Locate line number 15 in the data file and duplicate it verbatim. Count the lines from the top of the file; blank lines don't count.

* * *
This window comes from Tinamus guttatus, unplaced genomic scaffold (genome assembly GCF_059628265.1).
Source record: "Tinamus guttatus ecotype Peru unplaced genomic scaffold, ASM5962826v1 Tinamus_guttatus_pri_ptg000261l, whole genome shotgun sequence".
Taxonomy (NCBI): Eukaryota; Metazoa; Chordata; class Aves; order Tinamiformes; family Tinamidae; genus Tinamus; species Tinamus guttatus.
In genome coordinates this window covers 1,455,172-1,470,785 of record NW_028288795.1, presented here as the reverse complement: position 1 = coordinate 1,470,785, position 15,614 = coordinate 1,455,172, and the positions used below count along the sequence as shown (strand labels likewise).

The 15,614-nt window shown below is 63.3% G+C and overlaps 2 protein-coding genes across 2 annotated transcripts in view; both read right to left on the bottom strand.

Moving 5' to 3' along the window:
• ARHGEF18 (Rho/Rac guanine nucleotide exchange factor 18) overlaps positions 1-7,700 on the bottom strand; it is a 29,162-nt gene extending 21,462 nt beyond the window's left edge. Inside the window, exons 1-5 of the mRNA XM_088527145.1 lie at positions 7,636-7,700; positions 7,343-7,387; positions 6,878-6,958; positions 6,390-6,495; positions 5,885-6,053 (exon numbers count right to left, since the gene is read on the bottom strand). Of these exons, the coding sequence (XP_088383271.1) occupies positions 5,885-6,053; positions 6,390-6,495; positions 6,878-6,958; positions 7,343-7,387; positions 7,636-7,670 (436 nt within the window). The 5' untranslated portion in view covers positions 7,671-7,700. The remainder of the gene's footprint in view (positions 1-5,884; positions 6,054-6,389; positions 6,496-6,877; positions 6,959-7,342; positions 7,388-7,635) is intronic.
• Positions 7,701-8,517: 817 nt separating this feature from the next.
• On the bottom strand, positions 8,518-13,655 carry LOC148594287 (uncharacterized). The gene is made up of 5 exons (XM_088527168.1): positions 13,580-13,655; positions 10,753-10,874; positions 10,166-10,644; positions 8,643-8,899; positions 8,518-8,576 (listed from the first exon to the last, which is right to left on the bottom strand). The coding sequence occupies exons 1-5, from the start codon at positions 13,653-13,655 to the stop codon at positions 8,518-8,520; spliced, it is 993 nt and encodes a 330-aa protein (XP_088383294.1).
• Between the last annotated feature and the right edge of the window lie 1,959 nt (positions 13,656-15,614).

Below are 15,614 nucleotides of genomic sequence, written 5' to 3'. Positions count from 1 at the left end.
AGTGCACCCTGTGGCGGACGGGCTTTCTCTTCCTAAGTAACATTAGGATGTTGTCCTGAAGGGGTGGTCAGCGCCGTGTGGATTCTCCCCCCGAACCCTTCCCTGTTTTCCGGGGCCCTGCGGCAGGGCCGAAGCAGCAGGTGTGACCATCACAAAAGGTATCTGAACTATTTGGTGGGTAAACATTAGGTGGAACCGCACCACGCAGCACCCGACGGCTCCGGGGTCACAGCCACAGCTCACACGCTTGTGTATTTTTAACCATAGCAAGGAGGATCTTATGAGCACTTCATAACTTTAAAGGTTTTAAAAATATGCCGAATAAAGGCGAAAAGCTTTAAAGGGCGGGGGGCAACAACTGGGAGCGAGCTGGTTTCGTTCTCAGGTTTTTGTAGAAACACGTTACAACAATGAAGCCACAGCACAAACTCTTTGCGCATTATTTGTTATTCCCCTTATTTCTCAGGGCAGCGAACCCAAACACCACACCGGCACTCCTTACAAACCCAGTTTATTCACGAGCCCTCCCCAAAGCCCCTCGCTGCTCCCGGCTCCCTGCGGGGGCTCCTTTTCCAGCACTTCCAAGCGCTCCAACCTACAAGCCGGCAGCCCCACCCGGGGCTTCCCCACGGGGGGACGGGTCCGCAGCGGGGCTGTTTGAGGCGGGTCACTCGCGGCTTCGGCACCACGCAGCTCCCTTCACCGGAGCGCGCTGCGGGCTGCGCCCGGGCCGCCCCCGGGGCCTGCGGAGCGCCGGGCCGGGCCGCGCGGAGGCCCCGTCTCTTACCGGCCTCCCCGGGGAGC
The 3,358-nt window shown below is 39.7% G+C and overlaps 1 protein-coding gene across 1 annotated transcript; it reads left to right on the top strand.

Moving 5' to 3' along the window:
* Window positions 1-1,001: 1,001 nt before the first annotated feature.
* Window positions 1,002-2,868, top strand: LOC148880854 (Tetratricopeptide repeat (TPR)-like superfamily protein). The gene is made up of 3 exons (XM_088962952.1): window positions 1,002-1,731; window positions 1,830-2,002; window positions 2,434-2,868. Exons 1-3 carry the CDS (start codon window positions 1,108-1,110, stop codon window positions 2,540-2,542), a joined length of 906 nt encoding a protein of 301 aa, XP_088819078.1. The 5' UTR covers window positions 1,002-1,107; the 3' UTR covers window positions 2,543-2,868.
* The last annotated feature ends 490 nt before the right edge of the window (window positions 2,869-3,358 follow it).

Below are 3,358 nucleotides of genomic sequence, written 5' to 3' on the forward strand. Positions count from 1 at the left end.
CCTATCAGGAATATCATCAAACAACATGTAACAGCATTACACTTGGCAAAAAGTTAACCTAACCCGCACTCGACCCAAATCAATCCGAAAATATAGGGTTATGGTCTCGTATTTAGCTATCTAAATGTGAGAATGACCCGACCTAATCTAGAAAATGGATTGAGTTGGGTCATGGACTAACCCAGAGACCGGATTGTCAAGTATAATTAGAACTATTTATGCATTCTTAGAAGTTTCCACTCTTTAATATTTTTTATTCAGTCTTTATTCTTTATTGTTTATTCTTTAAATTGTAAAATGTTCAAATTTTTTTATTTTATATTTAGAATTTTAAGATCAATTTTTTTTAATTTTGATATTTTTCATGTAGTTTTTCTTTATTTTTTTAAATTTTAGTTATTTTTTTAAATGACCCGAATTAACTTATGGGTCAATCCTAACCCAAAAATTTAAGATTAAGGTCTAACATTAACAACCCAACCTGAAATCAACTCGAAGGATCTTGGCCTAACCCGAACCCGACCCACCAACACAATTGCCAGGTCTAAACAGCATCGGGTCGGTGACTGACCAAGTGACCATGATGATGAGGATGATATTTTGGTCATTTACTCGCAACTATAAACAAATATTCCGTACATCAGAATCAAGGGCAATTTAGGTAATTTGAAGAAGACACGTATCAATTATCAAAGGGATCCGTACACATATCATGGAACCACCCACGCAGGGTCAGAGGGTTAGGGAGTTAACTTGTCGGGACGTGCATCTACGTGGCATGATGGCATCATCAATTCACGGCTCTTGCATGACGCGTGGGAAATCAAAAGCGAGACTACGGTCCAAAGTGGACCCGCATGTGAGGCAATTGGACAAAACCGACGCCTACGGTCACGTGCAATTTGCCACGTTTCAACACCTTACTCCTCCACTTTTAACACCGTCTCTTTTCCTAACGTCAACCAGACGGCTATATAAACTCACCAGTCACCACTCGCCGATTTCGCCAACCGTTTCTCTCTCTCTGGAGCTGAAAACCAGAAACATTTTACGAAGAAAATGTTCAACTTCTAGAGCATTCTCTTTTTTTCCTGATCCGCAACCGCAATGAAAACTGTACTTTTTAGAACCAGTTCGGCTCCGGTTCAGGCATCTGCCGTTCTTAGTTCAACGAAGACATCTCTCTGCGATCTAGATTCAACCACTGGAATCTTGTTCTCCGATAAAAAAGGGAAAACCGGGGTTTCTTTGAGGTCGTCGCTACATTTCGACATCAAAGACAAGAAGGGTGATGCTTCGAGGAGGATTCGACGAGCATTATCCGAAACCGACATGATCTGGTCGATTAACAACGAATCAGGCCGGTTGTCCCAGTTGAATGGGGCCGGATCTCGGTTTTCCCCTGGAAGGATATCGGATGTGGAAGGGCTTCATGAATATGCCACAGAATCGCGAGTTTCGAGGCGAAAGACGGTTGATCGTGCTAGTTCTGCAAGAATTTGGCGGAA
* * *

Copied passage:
* Window positions 1-1,001: 1,001 nt before the first annotated feature.